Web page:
Priority Claiming

Priority on a foreign application may be claimed as per article 4 of the Paris Convention upon filing of the application. The priority document (certified copy of the foreign application) shall be filed together with the application or within three months following the application. There is no need anymore to submit the physical priority document but a simple copy. No legalization of the priority document is required.


Any third party has the right to file an opposition against a new application within thirty days following publication. The term for the parties to reach an amicable settlement in opposition proceedings will be of three (3) months counted as from service of notice of the opposition. If the parties do not reach an agreement within the above mentioned term, the TMO will decide on the merits of the opposition (administrative decision stage), provided that the opponent previously pays an official fee to ratify the opposition and thus open the administrative decision stage. The parties will have the chance to extend the arguments to support their claims, submit and produce evidence and file allegations. Once these stages have been completed, the TMO will decide on the merits of the opposition. The TMO’s administrative decision on opposition proceedings may be appealed before the Court of Appeals.

If the opponent does not ratify the opposition, the administrative decision stage will not be opened and the opposition will be deemed as a mere “letter or protest”. It will be at the examiner’s own discretion to consider whether the arguments of the opposition were well founded or not. In the affirmative, the “letter of protest” will be treated as a citation (Office Action) and the applicant will have to overcome the citation by filing a response thereto with the TMO.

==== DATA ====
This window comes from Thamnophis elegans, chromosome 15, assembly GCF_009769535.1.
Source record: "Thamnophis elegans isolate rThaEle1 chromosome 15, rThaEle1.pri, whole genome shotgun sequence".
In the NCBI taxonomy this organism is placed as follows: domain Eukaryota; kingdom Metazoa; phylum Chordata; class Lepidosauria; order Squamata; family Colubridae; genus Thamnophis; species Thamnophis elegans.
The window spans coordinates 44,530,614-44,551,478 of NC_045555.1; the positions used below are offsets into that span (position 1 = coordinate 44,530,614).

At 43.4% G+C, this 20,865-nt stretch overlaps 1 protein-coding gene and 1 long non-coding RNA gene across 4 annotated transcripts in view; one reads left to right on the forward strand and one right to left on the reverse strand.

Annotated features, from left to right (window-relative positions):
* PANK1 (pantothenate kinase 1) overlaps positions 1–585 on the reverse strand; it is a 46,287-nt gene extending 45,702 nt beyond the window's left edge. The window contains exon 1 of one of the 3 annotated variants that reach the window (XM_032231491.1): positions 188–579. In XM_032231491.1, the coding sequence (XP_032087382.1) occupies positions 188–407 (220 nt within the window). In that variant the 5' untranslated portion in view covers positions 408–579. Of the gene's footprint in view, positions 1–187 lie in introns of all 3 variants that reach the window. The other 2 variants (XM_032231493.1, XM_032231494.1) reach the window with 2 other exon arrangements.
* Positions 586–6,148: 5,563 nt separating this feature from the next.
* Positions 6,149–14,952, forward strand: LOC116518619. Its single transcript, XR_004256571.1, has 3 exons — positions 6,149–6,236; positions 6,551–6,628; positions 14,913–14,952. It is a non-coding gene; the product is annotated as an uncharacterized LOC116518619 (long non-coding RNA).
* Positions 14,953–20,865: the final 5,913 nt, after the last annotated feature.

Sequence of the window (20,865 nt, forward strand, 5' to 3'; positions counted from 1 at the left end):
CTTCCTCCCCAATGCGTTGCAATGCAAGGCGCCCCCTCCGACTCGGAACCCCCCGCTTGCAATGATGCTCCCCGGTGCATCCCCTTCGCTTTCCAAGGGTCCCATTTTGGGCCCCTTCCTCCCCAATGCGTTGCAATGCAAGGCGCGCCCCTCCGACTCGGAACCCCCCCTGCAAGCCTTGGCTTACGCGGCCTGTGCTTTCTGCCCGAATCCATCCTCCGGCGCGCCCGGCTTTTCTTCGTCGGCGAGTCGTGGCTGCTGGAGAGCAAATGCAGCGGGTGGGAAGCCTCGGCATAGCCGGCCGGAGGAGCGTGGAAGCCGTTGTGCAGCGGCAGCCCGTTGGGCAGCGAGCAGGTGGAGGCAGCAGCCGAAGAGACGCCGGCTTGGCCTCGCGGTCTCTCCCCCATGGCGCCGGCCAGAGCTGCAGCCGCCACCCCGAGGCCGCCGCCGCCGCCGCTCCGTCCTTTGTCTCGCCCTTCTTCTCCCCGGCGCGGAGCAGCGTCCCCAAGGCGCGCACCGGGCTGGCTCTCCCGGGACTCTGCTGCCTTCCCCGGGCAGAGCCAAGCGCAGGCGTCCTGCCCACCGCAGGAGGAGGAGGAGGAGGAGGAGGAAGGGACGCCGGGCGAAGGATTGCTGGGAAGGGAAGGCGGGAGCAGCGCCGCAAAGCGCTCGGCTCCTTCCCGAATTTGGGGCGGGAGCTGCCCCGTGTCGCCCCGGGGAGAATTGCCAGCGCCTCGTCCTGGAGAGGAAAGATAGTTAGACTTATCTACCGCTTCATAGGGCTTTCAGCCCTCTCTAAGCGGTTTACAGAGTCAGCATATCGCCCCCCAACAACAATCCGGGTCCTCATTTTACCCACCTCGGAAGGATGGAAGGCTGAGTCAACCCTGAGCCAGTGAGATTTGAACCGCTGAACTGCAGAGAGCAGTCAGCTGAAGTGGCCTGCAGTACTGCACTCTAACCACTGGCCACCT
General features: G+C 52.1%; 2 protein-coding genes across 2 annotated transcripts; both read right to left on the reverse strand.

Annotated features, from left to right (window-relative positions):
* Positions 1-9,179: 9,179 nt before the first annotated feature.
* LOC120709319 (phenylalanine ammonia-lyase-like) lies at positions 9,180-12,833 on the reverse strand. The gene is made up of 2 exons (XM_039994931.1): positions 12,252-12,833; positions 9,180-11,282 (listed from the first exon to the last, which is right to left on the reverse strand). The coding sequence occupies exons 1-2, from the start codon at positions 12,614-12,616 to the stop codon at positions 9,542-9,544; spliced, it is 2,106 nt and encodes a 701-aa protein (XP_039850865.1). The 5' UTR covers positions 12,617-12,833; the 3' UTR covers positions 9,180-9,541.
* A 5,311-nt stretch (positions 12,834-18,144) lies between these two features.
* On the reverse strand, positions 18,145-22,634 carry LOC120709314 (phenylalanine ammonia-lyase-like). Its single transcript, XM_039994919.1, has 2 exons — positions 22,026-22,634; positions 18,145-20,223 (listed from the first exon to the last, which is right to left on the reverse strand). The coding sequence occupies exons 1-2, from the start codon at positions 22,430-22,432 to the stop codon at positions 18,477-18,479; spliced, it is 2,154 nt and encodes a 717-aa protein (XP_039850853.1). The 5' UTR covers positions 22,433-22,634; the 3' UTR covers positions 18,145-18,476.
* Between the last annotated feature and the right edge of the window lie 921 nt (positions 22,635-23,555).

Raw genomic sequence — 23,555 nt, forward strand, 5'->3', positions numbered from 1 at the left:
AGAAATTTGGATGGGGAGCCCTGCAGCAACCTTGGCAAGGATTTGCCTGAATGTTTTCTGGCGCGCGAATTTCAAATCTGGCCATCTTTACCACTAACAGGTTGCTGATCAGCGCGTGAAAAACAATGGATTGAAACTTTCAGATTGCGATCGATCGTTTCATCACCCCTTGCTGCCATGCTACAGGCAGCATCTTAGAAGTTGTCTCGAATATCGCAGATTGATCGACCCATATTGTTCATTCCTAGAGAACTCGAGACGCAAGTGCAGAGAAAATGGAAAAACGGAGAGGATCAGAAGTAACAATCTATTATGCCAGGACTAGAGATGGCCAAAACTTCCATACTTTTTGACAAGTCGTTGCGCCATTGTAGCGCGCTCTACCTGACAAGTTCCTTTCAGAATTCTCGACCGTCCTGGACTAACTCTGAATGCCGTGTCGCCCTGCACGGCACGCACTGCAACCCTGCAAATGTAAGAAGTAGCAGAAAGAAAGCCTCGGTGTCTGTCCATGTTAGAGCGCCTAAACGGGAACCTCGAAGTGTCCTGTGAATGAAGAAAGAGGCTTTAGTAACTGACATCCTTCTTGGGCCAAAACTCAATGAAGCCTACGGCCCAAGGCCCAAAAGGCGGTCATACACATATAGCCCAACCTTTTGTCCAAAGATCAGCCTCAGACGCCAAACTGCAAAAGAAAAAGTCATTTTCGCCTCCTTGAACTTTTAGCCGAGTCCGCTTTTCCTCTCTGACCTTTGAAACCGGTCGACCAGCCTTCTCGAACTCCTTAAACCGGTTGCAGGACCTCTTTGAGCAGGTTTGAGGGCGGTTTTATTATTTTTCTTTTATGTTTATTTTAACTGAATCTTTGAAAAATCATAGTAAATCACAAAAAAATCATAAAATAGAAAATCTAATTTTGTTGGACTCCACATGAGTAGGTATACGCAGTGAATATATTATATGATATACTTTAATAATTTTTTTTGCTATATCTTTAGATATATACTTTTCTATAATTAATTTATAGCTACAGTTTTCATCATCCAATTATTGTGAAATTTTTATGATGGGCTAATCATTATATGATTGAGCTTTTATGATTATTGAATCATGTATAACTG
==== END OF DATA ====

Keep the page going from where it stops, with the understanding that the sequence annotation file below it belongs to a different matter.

Use Requirements

Use of a trademark to avoid cancelation:

The TMO may, on its own motion or at the request of a third party, declare the cancellation of trademark, totally or partially, in relation to the products or services for which it has not been used in the country within within five years preceding the date on which the action was filed, except when force majeure reasons prevented such use. The TMO’s administrative decision on the cancelation action may be appealed to the Court of Appeals.

This new system has not come into force yet. Regulation is pending.

A trademark which has not been used for products/services in a given class does not expire if the same trademark was used in the commercialization of a similar product or in the provision of a similar service, even if such product/service is included in other classes.

Affidavit of Use:

Once a trademark has been registered for 5 years, and before the expiration of the sixth year, its holder must submit an affidavit regarding the use of the trademark up to that moment.

This new system has not come into force yet. Regulation is pending.

Affidavit of Use for renewal purposes:

Actual use of a trademark in the market within 5 (five) years preceding its expiration date  is mandatory for renewal purposes.